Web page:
3 Key Social Customer Service Lessons Learned at C3 Europe
September 28, 2016
Last week, September 20-21, social customer service and customer experience professionals from across Europe (and beyond) gathered in London for C3 Europe, our annual CX and Social Customer Service conference. The event was a major hit, with eBay, Brussels Airlines, Transport for London, Philips, Unilever, Lloyds Banking, Tesco Mobile, and many more on stage for interviews, panel discussions, and practical use case presentations.
A great mix of industries shed light on their social customer service and Customer Experience Management (CEM) program. They not only shared their challenges, but also (and most importantly) their recipes for success. Attendees headed back home with tips and tricks on driving a successful social customer service program, ways to turn customer feedback into action, identifying root causes, and so much more. Let’s take a look at three major social customer service lessons learned at C3 Europe.
1. Only focussing on reactive social customer service is a thing of the past. A lot of companies have identified the need for social customer service and are actively responding to messages. But customers expect more! For those companies that really want to gain a leg up on competition, providing proactive service to customers is the way to move forward. Tesco Mobile, who took the stage with our host Mark Jeffries, believes their proactive social customer service strategy really sets them apart from their competition.
The company even takes it up a notch, and doesn’t just respond to messages directed to them. Customers expect a highly personalized experience with a service provider, which is why the UK telco company labels any incoming mention that would benefit from a follow-up response. Consequently, they’re able to filter on it and reach out to them when customers least expect it. For example, they check in and ask how customers are getting on with their new phone, if they’ve downloaded the app, etc. This simple, yet effective method to build stronger relationships has even earned Tesco Mobile the award for Best Social Media in Customer Service from the European Contact Centre & Customer Service Awards (ECCCSA).
2. Crisis management stretches beyond your social team. Unfortunately, sooner or later, every company has to deal with a crisis situation. Recent major crisis events, like the March terrorist attacks in Brussels Airport, have made companies across the globe rethink their strategy. Social is the first means to pick up on a crisis, however, proper crisis management involves every department. You really need that holistic view of your company and resources to make sure you can engage confidently when times are rough.
During the March attacks, Brussels Airlines quickly expanded their social team of 2 agents to over 50 team members responding to queries due to surging volumes, with colleagues jumping in from Finance, Front-Desk, and many more. In the aftermath of the crisis, Brussels Airlines has embraced its challenges magnificently and has grown their crisis program in many ways:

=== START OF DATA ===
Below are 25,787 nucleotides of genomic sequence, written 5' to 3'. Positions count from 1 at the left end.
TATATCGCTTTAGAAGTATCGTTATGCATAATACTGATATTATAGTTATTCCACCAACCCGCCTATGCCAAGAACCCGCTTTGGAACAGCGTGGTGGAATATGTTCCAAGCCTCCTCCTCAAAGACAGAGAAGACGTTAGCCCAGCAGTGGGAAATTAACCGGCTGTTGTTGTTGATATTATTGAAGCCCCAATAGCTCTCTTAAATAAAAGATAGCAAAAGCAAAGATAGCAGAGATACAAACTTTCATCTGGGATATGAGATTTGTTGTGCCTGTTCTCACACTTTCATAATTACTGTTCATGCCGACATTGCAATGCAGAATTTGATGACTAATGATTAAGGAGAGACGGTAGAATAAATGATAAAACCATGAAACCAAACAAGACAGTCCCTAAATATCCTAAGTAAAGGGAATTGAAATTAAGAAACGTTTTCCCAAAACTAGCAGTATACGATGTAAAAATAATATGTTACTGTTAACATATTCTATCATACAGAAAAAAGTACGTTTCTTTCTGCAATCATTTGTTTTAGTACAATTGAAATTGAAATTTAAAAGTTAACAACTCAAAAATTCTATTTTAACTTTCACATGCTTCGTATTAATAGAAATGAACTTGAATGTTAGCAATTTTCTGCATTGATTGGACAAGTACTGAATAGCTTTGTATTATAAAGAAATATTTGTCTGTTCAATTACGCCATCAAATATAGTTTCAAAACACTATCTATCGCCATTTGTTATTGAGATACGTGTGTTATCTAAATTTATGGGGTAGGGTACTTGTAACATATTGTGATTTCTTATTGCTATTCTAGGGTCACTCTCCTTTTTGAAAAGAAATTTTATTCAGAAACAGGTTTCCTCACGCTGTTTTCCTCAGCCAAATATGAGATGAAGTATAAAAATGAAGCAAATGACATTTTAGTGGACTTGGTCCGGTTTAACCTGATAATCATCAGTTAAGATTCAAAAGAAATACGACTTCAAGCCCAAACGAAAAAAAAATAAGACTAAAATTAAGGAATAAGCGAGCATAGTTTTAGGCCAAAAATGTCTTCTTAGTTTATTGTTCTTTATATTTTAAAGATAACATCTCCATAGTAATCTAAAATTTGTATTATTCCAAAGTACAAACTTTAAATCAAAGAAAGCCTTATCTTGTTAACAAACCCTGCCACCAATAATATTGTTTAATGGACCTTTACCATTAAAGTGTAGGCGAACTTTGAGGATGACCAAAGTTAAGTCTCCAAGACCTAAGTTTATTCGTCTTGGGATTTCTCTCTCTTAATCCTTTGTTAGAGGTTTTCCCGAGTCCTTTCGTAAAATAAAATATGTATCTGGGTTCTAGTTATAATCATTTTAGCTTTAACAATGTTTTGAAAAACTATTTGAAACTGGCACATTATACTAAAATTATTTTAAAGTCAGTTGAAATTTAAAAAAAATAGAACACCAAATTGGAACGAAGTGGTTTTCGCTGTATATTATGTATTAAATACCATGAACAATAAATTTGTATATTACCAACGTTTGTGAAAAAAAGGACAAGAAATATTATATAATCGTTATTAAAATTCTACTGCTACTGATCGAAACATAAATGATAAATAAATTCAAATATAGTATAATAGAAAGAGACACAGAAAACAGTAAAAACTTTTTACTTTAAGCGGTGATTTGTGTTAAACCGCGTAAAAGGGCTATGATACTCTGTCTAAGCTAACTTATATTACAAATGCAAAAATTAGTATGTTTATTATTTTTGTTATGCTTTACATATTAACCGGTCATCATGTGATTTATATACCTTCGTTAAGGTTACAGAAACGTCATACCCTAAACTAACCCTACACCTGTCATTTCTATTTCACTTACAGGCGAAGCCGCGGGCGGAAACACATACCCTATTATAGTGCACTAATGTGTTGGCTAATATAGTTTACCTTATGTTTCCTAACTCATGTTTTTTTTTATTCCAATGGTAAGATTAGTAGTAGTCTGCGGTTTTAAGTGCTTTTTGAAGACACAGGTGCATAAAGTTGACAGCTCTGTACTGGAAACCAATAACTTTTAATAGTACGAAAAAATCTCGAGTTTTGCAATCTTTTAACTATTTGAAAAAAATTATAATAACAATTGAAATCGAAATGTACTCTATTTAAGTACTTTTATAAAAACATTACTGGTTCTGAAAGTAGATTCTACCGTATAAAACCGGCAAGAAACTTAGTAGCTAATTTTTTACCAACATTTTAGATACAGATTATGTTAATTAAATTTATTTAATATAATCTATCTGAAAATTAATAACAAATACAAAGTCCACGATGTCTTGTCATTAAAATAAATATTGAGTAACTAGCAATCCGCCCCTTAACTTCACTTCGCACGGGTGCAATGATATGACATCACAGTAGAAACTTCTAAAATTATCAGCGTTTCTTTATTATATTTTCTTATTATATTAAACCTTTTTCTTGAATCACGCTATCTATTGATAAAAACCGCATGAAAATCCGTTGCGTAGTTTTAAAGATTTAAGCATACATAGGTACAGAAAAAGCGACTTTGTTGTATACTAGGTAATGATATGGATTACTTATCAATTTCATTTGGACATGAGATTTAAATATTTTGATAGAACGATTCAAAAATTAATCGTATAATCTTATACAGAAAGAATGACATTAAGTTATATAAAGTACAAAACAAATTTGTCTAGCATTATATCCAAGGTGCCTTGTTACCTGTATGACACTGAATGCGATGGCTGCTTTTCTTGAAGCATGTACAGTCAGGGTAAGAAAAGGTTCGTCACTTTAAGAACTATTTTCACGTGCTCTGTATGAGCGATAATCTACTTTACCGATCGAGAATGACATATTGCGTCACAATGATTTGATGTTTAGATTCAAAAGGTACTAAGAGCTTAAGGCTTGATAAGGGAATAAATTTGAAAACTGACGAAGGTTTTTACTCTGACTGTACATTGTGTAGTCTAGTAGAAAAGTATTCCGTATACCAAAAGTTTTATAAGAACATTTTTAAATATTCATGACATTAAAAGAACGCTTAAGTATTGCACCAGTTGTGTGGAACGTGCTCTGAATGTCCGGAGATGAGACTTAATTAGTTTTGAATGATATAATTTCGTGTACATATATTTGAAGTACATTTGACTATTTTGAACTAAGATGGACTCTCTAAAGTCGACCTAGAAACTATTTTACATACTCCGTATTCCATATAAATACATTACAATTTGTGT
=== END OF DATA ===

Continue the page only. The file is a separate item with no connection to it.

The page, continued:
- An updated crisis checklist allows them to quickly switch to autopilot and stop ads, cancel all scheduled posts, pull up various statement templates, etc.
- The birth of a central social media knowledge hub and social mini course allows anyone from the company to start responding to questions when your inbox is inundated with messages after receiving a very short, hands-on briefing.
- Bigger focus on customer experience with better involvement from other departments with the introduction of a ‘Jumpseat programme, allowing anyone from the company to be part of the social media team for an hour and get a better sense what customers are complaining about front-line.
3. Simplify the way customers can reach out to you via social. Let’s face it, social media comes with its pains, especially when your customers rely on the availability of real-time information in industries such as public transport, airlines, and hospitality. In London, public transport (e.g. Tube trains, buses, main roads and traffic lights, etc.) is run by Transport for London. The company running the capital’s transport network has a complex, fragmented social media landscape, with a numerous different social profiles.
However, this doesn’t show in the way customers reach out to Transport for London’s accounts. Customers don’t have to deal with the behind-the-scenes work that goes into receiving a seamless customer experience on social. Transport for London’s goal is to provide a straightforward, timely response. For this, they have a really straightforward process in place to handle all incoming queries.
- A customers reaches out to TfL’s social profiles.
- The incoming query gets automatically triaged to the right team. A few queries (that are lacking context) are manually referred between departments.
- TfL handles the query and the most knowledgeable person to answer responds as quickly as possible, directly through social. A message gets moved to private messages when deemed necessary.
C3 Europe was an amazing two-day event filled with great content, tangible action items and essential tips and tricks. We hope to see you next year!